British novelist Martin Amis, who brought rock 'n' roll sensibility to his work, has died at 73

His death, from cancer of the esophagus, was confirmed by his agent, Andrew Wylie.

His death, from cancer of the esophagus, was confirmed by his agent, Andrew Wylie

A man sitting on a red velvet chair looking out a large portrait window.
British novelist Martin Amis poses in the living room of his new home in the Brooklyn borough of New York on Aug. 17, 2012. (Associated Press)

British novelist Martin Amis, who brought a rock 'n' roll sensibility to his stories and lifestyle, has died. He was 73.

Amis was one of England's most provocative writers with an unmistakable voice. 

His death, from cancer of the esophagus, was confirmed by his agent, Andrew Wylie, on Saturday. Amis died Friday, May 19, at his home in Florida, Wylie said.

Amis was the son of another British writer, Kingsley Amis. Martin Amis was a leading voice among a generation of writers that included his good friend, the late Christopher Hitchens, Ian McEwan and Salman Rushdie.

He had more than a dozen novels and three collections of literary criticism, including The Rub of Time: Bellow, Nabokov, Hitchens, Travolta, Trump

The Rub of Time, which was published in 2018, explored everything from sports to politics to entertainment. He also shared personal essays about the people who influenced his life in the book.

In 2020, he spoke with Eleanor Wachtel on Writers & Company about his novel Inside Story.

Inside Story drew on people and events from his own life, including the death of his closest friend, the writer and critic Christopher Hitchens. It combined autobiographical reflections with sheer imagination and explored relationships with other significant men in his life: his father, the novelist and poet Kingsley Amis; and his mentor and friend, Nobel laureate Saul Bellow. 

A black and white photo of two men in conversation, one of the men is holding a baby.
Saul Bellow, left, holds a child while Martin Amis looks on. (Submitted by Isabel Fonseca)

While the book very much drew on Amis's life, he felt that fiction was a richer format for his work.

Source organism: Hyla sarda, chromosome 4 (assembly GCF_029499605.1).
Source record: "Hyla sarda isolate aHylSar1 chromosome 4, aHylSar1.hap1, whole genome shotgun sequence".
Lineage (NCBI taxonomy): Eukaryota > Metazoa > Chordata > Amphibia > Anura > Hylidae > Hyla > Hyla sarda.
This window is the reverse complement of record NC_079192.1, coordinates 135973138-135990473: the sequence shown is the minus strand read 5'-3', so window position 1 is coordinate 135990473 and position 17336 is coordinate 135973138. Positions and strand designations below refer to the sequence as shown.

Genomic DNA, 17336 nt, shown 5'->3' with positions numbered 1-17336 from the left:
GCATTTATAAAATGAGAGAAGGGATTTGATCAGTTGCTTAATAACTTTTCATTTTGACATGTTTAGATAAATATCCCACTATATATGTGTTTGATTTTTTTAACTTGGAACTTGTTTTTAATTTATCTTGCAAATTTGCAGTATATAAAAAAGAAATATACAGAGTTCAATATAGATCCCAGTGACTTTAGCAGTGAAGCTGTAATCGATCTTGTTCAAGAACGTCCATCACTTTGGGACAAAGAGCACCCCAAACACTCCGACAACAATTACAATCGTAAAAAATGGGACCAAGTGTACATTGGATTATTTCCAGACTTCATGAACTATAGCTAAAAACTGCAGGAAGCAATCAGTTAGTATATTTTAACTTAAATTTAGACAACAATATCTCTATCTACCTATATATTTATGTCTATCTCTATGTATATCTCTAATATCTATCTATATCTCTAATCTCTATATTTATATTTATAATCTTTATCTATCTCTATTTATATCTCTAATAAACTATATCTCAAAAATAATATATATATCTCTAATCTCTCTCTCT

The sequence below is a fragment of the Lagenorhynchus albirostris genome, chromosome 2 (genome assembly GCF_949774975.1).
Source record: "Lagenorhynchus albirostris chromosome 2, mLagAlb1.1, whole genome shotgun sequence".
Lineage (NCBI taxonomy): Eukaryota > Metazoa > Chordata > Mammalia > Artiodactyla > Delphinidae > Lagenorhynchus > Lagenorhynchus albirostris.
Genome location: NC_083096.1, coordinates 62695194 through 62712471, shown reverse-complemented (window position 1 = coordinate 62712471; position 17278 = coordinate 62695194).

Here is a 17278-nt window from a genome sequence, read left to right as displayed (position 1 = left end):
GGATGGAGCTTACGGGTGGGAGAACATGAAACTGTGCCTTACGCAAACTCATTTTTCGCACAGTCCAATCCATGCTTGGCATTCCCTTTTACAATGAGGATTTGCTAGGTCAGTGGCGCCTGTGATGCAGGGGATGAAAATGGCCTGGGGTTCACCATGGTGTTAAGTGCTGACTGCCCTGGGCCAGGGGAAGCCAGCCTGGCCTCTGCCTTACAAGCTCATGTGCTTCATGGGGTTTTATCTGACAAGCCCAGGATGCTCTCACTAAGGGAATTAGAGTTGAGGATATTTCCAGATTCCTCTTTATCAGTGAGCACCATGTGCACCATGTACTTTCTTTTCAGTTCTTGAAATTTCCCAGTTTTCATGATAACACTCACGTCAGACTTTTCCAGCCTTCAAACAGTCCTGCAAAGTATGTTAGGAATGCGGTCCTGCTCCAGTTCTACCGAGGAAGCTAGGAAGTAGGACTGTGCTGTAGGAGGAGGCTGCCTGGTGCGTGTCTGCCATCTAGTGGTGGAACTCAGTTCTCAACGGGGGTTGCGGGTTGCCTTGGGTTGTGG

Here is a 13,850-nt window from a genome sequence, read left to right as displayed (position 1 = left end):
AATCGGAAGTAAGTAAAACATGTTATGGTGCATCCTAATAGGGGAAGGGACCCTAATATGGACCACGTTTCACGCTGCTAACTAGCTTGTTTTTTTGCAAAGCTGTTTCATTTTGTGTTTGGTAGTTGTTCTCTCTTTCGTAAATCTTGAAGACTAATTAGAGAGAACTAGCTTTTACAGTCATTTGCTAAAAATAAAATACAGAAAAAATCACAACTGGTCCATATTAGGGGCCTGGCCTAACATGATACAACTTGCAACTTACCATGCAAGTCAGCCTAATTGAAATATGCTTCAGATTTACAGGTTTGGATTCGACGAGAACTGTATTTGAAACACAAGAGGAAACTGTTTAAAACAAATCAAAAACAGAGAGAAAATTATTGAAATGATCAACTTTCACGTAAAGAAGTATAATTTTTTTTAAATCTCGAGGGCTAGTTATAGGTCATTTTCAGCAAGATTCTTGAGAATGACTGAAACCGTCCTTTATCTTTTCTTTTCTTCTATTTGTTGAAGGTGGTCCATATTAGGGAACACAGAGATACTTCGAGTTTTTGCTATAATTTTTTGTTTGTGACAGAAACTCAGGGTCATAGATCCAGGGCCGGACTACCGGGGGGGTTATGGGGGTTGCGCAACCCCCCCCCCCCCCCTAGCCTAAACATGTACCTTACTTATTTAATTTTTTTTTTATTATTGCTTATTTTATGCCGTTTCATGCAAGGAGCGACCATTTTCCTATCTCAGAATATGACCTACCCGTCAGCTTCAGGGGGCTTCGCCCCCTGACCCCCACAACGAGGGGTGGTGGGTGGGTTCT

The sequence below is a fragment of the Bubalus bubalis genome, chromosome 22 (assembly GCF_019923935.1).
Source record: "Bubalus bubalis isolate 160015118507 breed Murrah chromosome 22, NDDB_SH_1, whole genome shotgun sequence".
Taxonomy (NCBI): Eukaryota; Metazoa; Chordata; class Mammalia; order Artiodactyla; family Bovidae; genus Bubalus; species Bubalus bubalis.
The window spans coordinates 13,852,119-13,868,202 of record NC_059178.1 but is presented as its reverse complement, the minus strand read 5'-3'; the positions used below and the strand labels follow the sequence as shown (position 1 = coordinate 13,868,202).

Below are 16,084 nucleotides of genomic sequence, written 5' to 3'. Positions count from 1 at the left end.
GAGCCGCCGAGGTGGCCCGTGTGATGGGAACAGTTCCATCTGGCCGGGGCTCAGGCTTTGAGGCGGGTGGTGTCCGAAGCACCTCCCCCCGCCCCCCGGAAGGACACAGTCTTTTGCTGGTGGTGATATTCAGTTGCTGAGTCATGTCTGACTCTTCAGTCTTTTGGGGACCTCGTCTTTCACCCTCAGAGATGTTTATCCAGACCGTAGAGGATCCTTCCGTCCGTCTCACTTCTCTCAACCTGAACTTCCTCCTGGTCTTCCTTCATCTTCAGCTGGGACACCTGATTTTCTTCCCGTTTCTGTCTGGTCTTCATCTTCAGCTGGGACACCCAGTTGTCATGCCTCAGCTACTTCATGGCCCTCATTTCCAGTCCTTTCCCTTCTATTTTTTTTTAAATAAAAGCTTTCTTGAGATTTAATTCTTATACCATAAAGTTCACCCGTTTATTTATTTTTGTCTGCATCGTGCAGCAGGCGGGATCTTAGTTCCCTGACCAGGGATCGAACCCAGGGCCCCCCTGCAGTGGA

"When you're writing about real people, there's nothing for the subconscious to do. There's not that much for the imagination to do either," he told Wachtel.

"The subconscious, which you slowly learn after a lifetime of writing, is a sort of a magical superpower that writers have. It's hard to control, but you do get on good terms with your subconscious over the decades." 

Among his best-known works were Money, a satire about consumerism in London, The Information and London Fields, along with his 2000 memoir, Experience.

LISTEN | Martin Amis reflects on his literary influences:
The provocative British writer talks to Eleanor Wachtel about his new book, Inside Story, which reflects on the significant men in his life, including his father Kingsley, his mentor Saul Bellow, and his closest friend, writer and critic Christopher Hitchens.
A blue and yellow book cover with artful barbed wired running across it. The Zone of Interest is in white text and Martin Amis is in red text.

Jonathan Glazer's adaptation of Amis' 2014 novel The Zone of Interest premiered Saturday, May 20, at the Cannes Film Festival. The film, about a Nazi commandant who lives next to Auschwitz with his family, drew some of the best reviews of the festival.

The Holocaust was the topic of Amis' novel Time's Arrow and Josef Stalin's reign in Russia in House of Meetings, examples of how his writing explored the dark soul.

"Violence is what I hate most, is what baffles me and disgusts me most," Amis told The Associated Press in 2012. "Writing comes from silent anxiety, the stuff you don't know you're really brooding about and when you start to write you realize you have been brooding about it, but not consciously. It's terribly mysterious."

LISTEN | Martin Amis discusses The Zone of Interest:
British novelist Martin Amis has been extremely controversial in his lifetime, and has been described as a master of "the new unpleasantness." His most recent novel is called "The Zone of Interest."

Amis was a celebrity in his own right, his life often chronicled by London tabloids since his 1973 debut, The Rachel Papers.

"He was the king — a stylist extraordinaire, super cool, a brilliantly witty, erudite and fearless writer and a truly wonderful man," said Michal Shavit, his editor in England. "He has been so important and formative for so many readers and writers over the last half century. Every time he published a new book it was an event."

Critic Michiko Kakutani wrote of Amis in the New York Times in 2000 that "he is a writer equipped with a daunting arsenal of literary gifts: a dazzling, chameleonesque command of language, a willingness to tackle large issues and larger social canvases and an unforgiving, heat-seeking eye for the unwholesome ferment of contemporary life."

— With files from CBC Books

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